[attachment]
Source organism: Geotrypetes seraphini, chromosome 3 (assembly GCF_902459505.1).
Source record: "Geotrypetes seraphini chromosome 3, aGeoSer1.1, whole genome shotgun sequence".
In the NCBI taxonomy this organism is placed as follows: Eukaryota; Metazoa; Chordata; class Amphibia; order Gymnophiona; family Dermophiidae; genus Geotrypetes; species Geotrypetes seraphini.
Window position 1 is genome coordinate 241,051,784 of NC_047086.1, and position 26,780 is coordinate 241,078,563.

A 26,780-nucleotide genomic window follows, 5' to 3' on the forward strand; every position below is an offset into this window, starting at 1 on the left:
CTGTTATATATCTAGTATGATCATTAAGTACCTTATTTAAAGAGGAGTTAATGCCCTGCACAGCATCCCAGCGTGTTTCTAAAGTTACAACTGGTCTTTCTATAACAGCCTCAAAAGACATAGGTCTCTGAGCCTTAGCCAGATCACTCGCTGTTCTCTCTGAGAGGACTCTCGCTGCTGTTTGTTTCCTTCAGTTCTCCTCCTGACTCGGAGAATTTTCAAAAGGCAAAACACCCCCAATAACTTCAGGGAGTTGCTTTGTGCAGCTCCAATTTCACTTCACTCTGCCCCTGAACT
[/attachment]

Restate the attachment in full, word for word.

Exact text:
Source organism: Geotrypetes seraphini, chromosome 3 (assembly GCF_902459505.1).
Source record: "Geotrypetes seraphini chromosome 3, aGeoSer1.1, whole genome shotgun sequence".
In the NCBI taxonomy this organism is placed as follows: Eukaryota; Metazoa; Chordata; class Amphibia; order Gymnophiona; family Dermophiidae; genus Geotrypetes; species Geotrypetes seraphini.
Window position 1 is genome coordinate 241,051,784 of NC_047086.1, and position 26,780 is coordinate 241,078,563.

A 26,780-nucleotide genomic window follows, 5' to 3' on the forward strand; every position below is an offset into this window, starting at 1 on the left:
CTGTTATATATCTAGTATGATCATTAAGTACCTTATTTAAAGAGGAGTTAATGCCCTGCACAGCATCCCAGCGTGTTTCTAAAGTTACAACTGGTCTTTCTATAACAGCCTCAAAAGACATAGGTCTCTGAGCCTTAGCCAGATCACTCGCTGTTCTCTCTGAGAGGACTCTCGCTGCTGTTTGTTTCCTTCAGTTCTCCTCCTGACTCGGAGAATTTTCAAAAGGCAAAACACCCCCAATAACTTCAGGGAGTTGCTTTGTGCAGCTCCAATTTCACTTCACTCTGCCCCTGAACT